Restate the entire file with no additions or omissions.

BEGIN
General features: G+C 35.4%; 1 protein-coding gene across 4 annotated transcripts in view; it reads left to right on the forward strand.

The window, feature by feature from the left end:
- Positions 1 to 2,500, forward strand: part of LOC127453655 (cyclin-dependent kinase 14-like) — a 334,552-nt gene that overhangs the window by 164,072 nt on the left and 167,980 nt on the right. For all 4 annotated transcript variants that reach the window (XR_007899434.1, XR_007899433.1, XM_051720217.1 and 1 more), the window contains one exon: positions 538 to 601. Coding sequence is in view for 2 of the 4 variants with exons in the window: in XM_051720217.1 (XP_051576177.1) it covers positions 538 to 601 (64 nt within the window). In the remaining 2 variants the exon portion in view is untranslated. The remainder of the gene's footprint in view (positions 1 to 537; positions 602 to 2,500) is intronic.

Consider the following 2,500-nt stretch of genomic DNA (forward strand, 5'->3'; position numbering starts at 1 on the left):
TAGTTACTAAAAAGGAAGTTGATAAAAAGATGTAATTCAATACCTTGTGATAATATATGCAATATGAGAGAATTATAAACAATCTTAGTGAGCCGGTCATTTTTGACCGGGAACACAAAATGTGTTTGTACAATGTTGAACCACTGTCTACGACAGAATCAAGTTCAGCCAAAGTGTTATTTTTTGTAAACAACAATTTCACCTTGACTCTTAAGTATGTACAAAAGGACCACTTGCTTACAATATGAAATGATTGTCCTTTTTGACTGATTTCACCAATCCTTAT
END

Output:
General features: G+C 35.4%; 1 protein-coding gene across 4 annotated transcripts in view; it reads left to right on the forward strand.

The window, feature by feature from the left end:
- Positions 1 to 2,500, forward strand: part of LOC127453655 (cyclin-dependent kinase 14-like) — a 334,552-nt gene that overhangs the window by 164,072 nt on the left and 167,980 nt on the right. For all 4 annotated transcript variants that reach the window (XR_007899434.1, XR_007899433.1, XM_051720217.1 and 1 more), the window contains one exon: positions 538 to 601. Coding sequence is in view for 2 of the 4 variants with exons in the window: in XM_051720217.1 (XP_051576177.1) it covers positions 538 to 601 (64 nt within the window). In the remaining 2 variants the exon portion in view is untranslated. The remainder of the gene's footprint in view (positions 1 to 537; positions 602 to 2,500) is intronic.

Consider the following 2,500-nt stretch of genomic DNA (forward strand, 5'->3'; position numbering starts at 1 on the left):
TAGTTACTAAAAAGGAAGTTGATAAAAAGATGTAATTCAATACCTTGTGATAATATATGCAATATGAGAGAATTATAAACAATCTTAGTGAGCCGGTCATTTTTGACCGGGAACACAAAATGTGTTTGTACAATGTTGAACCACTGTCTACGACAGAATCAAGTTCAGCCAAAGTGTTATTTTTTGTAAACAACAATTTCACCTTGACTCTTAAGTATGTACAAAAGGACCACTTGCTTACAATATGAAATGATTGTCCTTTTTGACTGATTTCACCAATCCTTAT